OTTAWA – Physicians are calling on the federal government to shell out another $21 billion over the next decade to help provinces and territories pay for soaring health care costs that will be propelled by the unavoidable growth of Canada‘s seniors population.
A new analysis, to be released Tuesday by the Canadian Medical Association, is urging Ottawa to provide bigger and bigger annual top-ups to the existing federal health care transfer program.
OTTAWA – Roughly half of Canadians know little to nothing about the perils of sports-related concussive injuries, nor where to turn to find information on how to avoid falling victim to them, suggests a newly released federal survey.
The online survey, commissioned by the Public Health Agency of Canada to gauge the country’s grasp and awareness of the concussion issue, found that while 97 per cent of respondents consider it an important health problem, only 51 per cent said they knew where to get information on avoiding one.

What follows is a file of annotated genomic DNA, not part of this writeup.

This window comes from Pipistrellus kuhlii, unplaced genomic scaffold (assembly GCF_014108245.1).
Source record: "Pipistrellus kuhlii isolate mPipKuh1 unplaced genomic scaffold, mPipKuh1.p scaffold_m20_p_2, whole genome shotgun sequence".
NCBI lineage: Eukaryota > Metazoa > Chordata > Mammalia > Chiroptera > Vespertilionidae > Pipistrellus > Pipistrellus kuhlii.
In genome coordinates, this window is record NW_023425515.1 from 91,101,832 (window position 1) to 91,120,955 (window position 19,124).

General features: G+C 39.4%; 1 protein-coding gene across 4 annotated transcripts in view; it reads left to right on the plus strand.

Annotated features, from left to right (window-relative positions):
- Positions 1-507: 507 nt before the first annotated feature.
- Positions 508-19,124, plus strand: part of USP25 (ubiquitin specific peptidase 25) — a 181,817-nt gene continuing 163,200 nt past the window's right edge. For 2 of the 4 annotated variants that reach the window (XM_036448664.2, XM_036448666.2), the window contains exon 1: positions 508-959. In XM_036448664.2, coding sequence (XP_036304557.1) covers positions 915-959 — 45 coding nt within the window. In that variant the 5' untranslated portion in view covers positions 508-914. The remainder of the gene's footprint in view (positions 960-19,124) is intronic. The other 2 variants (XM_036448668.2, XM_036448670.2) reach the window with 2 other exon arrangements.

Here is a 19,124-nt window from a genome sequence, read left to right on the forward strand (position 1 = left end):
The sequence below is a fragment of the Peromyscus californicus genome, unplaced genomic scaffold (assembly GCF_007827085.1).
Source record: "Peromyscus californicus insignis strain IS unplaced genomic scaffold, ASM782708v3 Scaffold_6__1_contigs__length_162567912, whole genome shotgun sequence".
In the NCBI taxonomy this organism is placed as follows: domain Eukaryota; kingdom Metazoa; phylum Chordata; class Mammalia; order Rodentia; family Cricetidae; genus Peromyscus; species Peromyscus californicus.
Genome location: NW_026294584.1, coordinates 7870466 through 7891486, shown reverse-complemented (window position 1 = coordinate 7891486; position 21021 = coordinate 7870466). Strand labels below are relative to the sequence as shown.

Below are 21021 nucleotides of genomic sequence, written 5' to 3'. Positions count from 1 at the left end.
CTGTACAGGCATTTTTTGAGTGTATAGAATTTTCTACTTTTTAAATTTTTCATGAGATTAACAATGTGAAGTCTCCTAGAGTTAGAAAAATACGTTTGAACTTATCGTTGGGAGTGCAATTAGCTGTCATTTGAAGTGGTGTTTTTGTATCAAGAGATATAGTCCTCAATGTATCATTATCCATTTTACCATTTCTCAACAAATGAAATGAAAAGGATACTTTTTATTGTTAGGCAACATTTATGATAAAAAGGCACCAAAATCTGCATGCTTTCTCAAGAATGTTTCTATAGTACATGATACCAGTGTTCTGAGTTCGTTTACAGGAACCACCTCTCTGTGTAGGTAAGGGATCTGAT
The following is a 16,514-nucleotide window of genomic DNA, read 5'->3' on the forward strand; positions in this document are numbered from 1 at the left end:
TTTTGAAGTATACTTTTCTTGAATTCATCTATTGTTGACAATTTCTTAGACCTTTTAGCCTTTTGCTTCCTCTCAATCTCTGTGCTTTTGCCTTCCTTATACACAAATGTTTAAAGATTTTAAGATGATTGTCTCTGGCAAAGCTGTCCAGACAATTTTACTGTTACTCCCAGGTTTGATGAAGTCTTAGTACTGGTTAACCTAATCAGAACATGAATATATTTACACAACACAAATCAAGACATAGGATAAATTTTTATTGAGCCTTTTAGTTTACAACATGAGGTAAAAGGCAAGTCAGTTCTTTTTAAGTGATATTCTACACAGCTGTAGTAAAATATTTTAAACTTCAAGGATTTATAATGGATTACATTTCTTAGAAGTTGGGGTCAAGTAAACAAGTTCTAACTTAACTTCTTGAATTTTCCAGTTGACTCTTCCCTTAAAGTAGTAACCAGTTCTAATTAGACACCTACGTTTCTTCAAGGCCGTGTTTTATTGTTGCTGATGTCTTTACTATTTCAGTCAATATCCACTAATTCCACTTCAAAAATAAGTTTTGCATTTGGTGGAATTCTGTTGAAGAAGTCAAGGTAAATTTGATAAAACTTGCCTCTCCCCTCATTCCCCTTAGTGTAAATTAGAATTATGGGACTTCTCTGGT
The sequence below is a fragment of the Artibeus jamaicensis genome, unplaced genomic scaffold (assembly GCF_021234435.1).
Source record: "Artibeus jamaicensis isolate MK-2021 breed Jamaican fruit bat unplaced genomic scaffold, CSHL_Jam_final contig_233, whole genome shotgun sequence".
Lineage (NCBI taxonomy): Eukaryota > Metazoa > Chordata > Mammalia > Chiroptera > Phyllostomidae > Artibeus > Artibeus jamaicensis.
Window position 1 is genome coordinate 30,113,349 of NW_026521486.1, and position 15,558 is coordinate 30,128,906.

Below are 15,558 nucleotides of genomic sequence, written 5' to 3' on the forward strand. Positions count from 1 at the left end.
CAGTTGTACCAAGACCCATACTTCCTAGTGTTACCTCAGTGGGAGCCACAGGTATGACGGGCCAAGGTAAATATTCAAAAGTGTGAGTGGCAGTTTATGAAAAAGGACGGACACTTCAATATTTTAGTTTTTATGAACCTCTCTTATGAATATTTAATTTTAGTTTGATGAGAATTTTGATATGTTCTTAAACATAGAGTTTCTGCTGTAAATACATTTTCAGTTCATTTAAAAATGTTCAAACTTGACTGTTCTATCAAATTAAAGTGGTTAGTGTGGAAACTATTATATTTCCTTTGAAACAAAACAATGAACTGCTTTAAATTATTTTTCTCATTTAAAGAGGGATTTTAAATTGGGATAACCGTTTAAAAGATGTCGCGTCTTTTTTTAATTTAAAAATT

Your dentist’s treatment recommendations are based on your dental health needs, not your dental plan.
According to the 2010 Canadian Health Measures Survey, 62% of Canadians have a pre-paid dental benefits plan, but many don’t realize that such group plans are not designed to meet individual dental health needs. Dental plans are a valuable component of extended health benefits and are designed to offset the cost of dental treatment. Understanding how dental plan benefits work can help patients make informed choices in partnership with their dentist or dental specialist.
WINNIPEG – Canada’s health ministers say they are moving closer to a national pharmacare program, but questions remain over who will pay for it and how broad it will be.
After meeting with her provincial counterparts on Friday, federal Health Minister Ginette Petitpas Taylor said different models are being considered by an advisory council led by former Ontario health minister Eric Hoskins, who spoke to the ministers.